While in the Tengeru region East of Arusha, our group we went to “The Small Things” Children’s Center, which is inspired by Mother Teresa’s quote, “We can do not great things, only small things with great love.” There we delivered some of the school supplies we’d brought to Tanzania that some of the travelers and others had procured by my friend Rev. Kevin Ross’s congregation at Unity of Sacramento—a very progressive metaphysical church that he pastors. The staff there gave us an orientation and introduced us to some of the kids; that was a beautiful experience and our first opportunity to be with a group of children. This is one of those places that takes in kids from all over the community, including those without families or with difficult family situations.

It was interesting because our group met on a little hill with the classrooms down below. You could hear the kids in the classrooms singing and dancing and doing percussion or reciting their lessons, which was a wonderful feeling. I felt the urge to grab my drum and join in with their energy, but I did not want to disturb their studies; plus, I also enjoyed seeing them in their daily activities. They seemed so happy and allowed just to be kids, and it felt good to hear kids feel safe, loved, and cared for.

We returned to our lodge and were greeted by a troupe of drumming acrobats, which filled me with excitement as it created the opportunity for me to pull out my djembe drum and make some music, which is always a highlight for me on these trips.

I asked permission to join in, and they graciously allowed me to sit in and contribute to their performance. As soon as I started playing, it was all I could do to keep up with their speed and complexity. Their style is fast-paced, and it’s a different tradition than I’m used to as a drummer. Stylistically this was East African, and I’m trained in West African styles, which are very different. They played “Ngoma” drums of various sizes and an instrument that looked like a “balaphone,” which is a wooden xylophone.

Meanwhile, acrobats were performing around me and adding to the energy and excitement of the shared experience. It was a bit intimidating and scary because I didn’t want to make mistakes and mess up the groove. I loved their rhythms so much, and my focus was on keying into the rhythm and into their playing to follow their cadence and feel, which was no small task. Whenever a person joins or drops out from a group percussive performance, it changes the collective rhythm. There were times when I would become aware that my contribution was changing the rhythm, and I would back off and tune back into what everyone else was doing in a truer way.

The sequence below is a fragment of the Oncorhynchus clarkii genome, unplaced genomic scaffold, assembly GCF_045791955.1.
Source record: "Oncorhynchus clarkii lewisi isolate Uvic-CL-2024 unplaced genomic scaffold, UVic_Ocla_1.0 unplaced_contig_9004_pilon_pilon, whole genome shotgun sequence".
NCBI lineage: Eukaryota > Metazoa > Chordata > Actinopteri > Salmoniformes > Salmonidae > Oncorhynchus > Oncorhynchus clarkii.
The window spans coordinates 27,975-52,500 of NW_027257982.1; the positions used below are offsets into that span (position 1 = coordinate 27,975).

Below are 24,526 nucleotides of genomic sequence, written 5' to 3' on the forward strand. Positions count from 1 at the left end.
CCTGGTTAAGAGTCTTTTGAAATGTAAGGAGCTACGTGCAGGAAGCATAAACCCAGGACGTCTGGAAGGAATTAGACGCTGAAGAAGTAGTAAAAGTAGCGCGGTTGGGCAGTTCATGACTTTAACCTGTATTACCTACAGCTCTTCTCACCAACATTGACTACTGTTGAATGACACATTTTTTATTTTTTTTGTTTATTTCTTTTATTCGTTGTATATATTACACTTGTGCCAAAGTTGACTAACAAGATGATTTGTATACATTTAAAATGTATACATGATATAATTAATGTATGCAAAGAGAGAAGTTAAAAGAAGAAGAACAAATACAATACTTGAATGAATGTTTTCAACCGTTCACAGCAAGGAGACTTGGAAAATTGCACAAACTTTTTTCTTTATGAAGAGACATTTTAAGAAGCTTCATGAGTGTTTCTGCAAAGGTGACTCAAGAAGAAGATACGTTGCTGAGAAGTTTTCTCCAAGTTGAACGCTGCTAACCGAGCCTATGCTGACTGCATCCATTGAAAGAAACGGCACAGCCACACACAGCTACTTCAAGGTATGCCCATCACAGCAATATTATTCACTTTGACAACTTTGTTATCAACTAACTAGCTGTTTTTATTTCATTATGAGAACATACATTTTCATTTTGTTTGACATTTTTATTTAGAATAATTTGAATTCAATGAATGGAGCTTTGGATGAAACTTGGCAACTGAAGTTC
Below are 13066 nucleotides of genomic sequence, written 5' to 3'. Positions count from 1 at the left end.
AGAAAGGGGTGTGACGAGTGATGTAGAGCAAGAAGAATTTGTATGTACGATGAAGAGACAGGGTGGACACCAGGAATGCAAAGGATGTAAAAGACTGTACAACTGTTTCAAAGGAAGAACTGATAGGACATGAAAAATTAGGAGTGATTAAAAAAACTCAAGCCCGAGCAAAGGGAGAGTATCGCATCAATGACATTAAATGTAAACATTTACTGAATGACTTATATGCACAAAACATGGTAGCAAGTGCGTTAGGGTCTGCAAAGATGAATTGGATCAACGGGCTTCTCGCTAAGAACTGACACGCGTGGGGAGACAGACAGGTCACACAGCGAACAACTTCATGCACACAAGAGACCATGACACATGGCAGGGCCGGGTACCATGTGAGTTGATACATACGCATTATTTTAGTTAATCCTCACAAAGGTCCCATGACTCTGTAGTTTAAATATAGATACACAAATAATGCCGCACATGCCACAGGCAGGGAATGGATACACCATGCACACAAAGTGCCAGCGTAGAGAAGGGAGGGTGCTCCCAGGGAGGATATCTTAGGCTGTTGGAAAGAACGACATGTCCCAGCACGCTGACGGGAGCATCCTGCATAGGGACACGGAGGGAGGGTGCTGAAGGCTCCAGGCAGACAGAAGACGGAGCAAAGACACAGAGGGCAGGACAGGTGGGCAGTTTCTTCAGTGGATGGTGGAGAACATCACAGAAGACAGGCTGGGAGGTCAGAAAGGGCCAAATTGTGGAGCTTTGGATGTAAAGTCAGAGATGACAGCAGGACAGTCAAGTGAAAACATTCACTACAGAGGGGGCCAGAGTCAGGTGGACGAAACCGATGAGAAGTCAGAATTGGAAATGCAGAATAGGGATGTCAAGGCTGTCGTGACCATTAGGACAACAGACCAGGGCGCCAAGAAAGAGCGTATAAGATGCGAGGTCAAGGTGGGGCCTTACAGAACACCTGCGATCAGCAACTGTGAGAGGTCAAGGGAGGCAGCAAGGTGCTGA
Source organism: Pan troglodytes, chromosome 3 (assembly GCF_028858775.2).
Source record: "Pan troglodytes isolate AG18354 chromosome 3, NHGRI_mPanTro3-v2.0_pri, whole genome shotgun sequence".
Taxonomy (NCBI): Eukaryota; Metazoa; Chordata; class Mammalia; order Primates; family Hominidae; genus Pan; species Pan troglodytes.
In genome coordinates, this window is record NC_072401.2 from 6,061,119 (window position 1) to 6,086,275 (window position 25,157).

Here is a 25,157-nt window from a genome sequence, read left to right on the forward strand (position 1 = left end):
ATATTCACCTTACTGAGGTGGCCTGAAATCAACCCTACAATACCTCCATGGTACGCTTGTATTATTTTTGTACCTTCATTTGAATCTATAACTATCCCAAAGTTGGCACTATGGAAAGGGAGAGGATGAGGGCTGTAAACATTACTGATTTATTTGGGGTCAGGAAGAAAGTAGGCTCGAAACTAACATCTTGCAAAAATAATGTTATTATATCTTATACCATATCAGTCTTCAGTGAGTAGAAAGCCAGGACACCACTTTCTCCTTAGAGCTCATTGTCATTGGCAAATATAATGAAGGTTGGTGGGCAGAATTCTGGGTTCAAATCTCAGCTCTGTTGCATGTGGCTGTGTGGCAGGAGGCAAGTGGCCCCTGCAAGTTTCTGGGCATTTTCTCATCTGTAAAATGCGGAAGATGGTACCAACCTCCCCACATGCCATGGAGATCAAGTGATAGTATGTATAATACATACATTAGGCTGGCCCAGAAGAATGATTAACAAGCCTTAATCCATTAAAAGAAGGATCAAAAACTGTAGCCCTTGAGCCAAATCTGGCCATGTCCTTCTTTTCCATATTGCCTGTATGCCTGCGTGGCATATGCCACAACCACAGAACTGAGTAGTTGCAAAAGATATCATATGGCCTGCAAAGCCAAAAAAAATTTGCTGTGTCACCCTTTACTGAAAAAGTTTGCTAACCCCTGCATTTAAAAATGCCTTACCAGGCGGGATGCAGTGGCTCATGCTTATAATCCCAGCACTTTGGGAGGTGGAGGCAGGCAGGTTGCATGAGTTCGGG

Often with this kind of music, it takes time and dedicated listening even to hear what’s happening because our hearing is entrained in a certain way, meaning that there are elements we won’t likely hear at first. And then, when you layer multiple parts playing together, it’s that much more complex, and as I learned rhythms from teachers in the past, it would often take me some time to be able to hear it, let alone play it. And once I could hear it, it would become a process of embodiment of the rhythmic energy to a place where it can inhabit my arms and fingers and the rest of my body, and then I can start to play it. In this situation on my trip, I didn’t have the luxury of easing into these complex rhythms and was instead trying to assimilate in real time. Most importantly, I had fun, my contributions were well received, and we all bathed in the vibrations of the collective.

As I reflected on this second day of my journey, I was brought back to the idea that had inspired the start of my day: welcoming. The spirit of welcoming was always present, at the lodge, the coffee plantation, the school with the kids, with the drumming troupe, the hotel staff, and even with the animals. I just felt so welcomed everywhere.

 

 

Another thing that was present for me was an appreciation for the beauty of Africa. Something I learned from one of my teachers is that beauty as energy and consciousness, which is the essence of beauty, can help to elegantly integrate elements of the unconscious into the conscious mind. Generally, that integration comes through challenging circumstances, yet beauty can have a similar effect, and in a much gentler way. When I come to Africa, I feel that; parts of me just pop into place. Powerful ancestral awareness, feeling connected with my earth and stellar ancestry, was very powerful during this journey, including both light and shadow. And also elements of appreciation and celebration of aspects of myself that deserved more recognition, such as recognizing how much my drumming impacts people and that there’s a quality of my soul that comes through when I allow myself to be in the rhythm and express myself, and that’s something I was aware of to an extent. Still, this experience allowed me to realize it even more. 

 

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